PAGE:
By Trevor NormanDirector of Funds &
Middle East Group, Volaw Trust & Corporate Services
In recent years there has been a worldwide move towards ethical
investment leading to a dramatic growth in Islamic Finance. Jersey
Finance has invested much time and effort in highlighting
Jersey's credentials in this area. Jersey is well placed to
meet the demands and challenges associated with providing
Shari'a-compliant services. But this is not a new development,
Jersey has been providing services to Muslim clients and in
particular to those resident in the GCC for many years.
The two primary areas of Shari'a-compliant services in
Jersey are those offered to:
a) Individuals, through private wealth management services,
b) Institutions, by way of the establishment and administration
of collective investment funds and other vehicles for raising
finance or the investment of capital.
Private wealth management
A key feature in the growth of Jersey as a financial centre has
been the provision of private wealth management services, such as
the establishment of trusts, private companies and more recently
foundations. There are many reasons why an individual may wish to
establish such an entity, ranging from the simple creation of a
company to own, for example, a holiday residence in London, to the
more complex structures required by a family office or the
ownership of a family business to ensure that it is not broken upon
the death of the patriarch and founder.
The concept of a trust is very similar to the Islamic waqf.
Today, a trust has become one of the most effective tax and estate
planning techniques available. One potential barrier in the
establishment of a trust is the requirement that ownership of the
assets must be transferred to the trustee, a concept that many
wealthy people unfamiliar with trusts have difficulty in accepting.
Jersey recently enacted a Foundations Law, which, in providing for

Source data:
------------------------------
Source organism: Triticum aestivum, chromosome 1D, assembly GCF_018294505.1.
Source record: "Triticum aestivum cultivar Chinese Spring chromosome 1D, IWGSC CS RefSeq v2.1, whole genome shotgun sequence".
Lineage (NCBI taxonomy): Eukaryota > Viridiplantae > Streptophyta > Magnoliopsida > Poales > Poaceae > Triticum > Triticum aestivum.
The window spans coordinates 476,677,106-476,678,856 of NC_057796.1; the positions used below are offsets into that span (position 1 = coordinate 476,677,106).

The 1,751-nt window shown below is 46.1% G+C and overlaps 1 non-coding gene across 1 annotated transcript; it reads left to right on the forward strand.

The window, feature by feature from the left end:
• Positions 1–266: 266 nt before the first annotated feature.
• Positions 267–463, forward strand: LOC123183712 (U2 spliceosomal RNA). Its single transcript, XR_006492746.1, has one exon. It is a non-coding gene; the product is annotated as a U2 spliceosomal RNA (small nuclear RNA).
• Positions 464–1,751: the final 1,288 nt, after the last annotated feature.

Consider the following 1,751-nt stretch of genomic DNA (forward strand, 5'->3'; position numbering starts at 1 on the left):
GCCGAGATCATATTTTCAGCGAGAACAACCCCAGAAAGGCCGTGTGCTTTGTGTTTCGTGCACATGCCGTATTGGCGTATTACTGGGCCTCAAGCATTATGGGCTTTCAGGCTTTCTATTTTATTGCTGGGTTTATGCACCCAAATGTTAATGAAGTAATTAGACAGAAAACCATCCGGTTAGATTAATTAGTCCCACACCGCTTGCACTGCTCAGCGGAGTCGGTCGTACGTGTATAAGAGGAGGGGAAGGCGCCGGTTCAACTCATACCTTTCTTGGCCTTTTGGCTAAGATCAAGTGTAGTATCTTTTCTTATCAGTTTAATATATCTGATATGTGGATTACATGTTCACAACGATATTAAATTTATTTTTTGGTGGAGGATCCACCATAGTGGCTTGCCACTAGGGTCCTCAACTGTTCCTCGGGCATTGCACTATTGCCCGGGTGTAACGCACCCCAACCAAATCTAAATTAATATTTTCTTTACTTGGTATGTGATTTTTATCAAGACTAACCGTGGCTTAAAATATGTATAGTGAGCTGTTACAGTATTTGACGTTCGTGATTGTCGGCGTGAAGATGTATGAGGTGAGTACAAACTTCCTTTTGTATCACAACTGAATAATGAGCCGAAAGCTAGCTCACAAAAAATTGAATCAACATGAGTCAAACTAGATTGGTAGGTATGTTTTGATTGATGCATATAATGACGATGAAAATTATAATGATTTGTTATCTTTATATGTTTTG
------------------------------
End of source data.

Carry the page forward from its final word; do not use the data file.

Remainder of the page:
a Council to oversee the management of the underlying assets,
should alleviate such concerns. Similarly, the nature of a
foundation is that it has separate legal personality, it is able to
contract with third parties, sue and be sued in its own name and
holds its own assets, which can be traded.
Corporate vehicles and funds
Islamic (or Shari'a-compliant) collective investment funds
were the key Islamic financial product of the late 1990's and
it is difficult to think of any major financial institution that
did not participate in the promotion of an Islamic investment fund,
with funds in Jersey investing in assets ranging from equities to
real estate. The early 2000's saw the emergence of the Islamic
securitisation market, often referred to as the Sukuk market, and
several vehicles issuing Sukuk were established in Jersey, notably
Caravan I Limited, which won an award as the Innovative Product of
the Year in 2004, this transaction generally being regarded as the
first true-sale corporate Sukuk.
The advantages of Muslim clients using Jersey for either private
wealth structures or the issuance of securities are very similar to
those for any other group, but Jersey's long-standing
connections with the GCC bring an additional benefit of experience
and expertise in establishing these structures in a
The content of this article is intended to provide a general
guide to the subject matter. Specialist advice should be sought
about your specific circumstances.
To print this article, all you need is to be registered on Mondaq.com.
Click to Login as an existing user or Register so you can print this article.
There has been a notion floating around the offices of Cayman Islands liquidators that a redeeming investor from a fund is liable to have its redemptions clawed back in favour of the estate in circumstances where it is subsequently shown that the fund was insolvent at the time the payments were made.
Some comments from our readers… “The articles are extremely timely and highly applicable” “I often find critical information not available elsewhere” “As in-house counsel, Mondaq’s service is of great value”